I’m bad at the #1 thing you need to succeed in a startup culture
Change is good. Change means progress. Change means you learned something new and took action. Being open to change is the #1 thing you need to succeed in a startup culture… and was also my biggest kryptonite when I first started at Social Tables.
My struggle with change stems from my mindset of always wanting to be “right.” I used to think that change meant you were wrong the first time, and you had to go back to change (correct) your mistake. Take that mindset, add a healthy dose of stubbornness, and you’ve got a recipe for a startup employee disaster.
Thankfully, Dan Berger created a culture of embracing change at ST: Fail fast and often. Every Day is a school day. Yes if. High risk, high reward. Constant innovation. Our culture rewards and values change, which didn’t give me any option other than to… change.
This being so, so what?
I used to do things “right” once and move on without looking back. I did it right the first time, so why would I need to change it? It’s already right! I though change could only make things worse. Lucky for me, every day is a school day at ST, and I learned that every moment is a learning opportunity.
Looking at every data point and asking yourself “What did this teach me?” or “Knowing this, what can I change?” have become critical to how I approach everything.
Feedback is a gift.
Looking at your own work and making a change is step 1. Being able to accept feedback from others is step 2.
Feedback is often interpreted as someone telling you you’re wrong or you don’t know what you’re doing. This is where my stubbornness and resistance to change is the most dangerous.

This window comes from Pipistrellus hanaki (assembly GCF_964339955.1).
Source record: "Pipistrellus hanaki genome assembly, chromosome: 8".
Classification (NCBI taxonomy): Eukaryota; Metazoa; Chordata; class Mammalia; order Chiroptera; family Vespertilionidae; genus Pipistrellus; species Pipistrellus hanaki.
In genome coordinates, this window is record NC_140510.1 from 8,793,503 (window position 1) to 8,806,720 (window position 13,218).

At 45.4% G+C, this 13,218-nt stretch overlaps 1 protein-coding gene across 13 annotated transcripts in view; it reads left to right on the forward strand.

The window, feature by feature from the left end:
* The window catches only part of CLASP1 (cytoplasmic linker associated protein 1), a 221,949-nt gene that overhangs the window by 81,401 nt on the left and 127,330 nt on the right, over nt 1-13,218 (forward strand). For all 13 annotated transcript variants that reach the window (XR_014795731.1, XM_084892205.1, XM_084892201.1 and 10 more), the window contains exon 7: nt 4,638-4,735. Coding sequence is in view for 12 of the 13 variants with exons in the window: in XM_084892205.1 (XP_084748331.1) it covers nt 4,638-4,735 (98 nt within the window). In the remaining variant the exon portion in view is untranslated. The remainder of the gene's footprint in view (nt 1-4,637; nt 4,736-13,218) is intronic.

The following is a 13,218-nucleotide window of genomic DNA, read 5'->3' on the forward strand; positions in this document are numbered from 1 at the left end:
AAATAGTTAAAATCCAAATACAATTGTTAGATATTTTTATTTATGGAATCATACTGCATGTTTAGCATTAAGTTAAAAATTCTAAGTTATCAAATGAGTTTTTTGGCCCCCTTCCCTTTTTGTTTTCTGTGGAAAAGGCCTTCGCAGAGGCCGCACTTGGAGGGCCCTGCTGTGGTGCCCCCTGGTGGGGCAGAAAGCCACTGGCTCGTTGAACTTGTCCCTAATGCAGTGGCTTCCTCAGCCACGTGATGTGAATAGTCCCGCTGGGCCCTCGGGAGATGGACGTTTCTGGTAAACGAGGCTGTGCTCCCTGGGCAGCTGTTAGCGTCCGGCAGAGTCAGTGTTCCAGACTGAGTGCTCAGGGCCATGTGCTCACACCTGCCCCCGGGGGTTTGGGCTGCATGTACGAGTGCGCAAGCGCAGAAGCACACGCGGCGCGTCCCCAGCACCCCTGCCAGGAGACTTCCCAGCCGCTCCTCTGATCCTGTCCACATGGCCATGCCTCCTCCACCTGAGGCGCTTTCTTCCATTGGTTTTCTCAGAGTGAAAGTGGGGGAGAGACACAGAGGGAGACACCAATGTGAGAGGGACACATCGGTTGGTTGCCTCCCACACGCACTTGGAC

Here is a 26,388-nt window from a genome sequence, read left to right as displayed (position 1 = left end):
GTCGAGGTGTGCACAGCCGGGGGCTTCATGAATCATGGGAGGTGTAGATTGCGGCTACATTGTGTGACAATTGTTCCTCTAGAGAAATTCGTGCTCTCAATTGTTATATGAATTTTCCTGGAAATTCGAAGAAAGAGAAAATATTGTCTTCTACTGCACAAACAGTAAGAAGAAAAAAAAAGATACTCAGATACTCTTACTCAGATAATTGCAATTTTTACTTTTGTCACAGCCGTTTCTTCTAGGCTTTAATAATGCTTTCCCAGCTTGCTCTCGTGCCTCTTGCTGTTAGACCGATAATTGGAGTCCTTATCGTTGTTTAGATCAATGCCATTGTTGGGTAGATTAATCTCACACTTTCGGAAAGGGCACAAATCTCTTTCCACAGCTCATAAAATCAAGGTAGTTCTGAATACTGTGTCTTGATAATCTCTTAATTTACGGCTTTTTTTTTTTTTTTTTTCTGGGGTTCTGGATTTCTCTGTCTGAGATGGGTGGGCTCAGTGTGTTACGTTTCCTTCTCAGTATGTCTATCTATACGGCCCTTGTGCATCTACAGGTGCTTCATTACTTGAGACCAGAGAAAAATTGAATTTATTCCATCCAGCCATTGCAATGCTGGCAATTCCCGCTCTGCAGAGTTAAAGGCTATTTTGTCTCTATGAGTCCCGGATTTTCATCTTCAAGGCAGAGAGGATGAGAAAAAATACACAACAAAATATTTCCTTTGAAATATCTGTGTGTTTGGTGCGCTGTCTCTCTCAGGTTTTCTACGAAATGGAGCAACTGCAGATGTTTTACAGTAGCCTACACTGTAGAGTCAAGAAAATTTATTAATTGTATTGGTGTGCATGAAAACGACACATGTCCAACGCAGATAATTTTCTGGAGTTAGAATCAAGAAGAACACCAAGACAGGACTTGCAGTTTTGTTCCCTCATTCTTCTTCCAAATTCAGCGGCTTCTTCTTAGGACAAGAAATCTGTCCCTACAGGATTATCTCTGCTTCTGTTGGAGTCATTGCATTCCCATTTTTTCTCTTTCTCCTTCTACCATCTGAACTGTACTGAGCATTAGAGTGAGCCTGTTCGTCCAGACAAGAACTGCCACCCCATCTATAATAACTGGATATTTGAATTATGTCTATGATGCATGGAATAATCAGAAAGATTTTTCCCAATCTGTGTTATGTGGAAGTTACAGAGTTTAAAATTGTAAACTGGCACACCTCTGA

You have to love, crave, and appreciate feedback. When I realized truly accepting feedback was the biggest block to my personal and professional development, it took a focused effort to break my natural response of arguing with feedback.
Now, every time I get feedback, the first thing that triggers in my head is “thank you.” Thank the person who is trying to help you get better. The perspective is priceless, and you’re lucky he or she cares enough to help you improve.
What got you here, won’t get you there.
Now I’m addicted to change. If things aren’t changing, I get uneasy. If we aren’t changing our goals, strategies and tactics on a regular basis, that means we aren’t learning and improving. When I start to feel comfortable, I know it’s time to change.
In a fast-growing company, flexibility and adaptability are an advantage over your established competitors. To be a top performer in an environment focused on growth, learning to change as the company grows is key.
To read more about the culture we are building at Social Tables, check out our culture blog: https://culture.socialtables.com/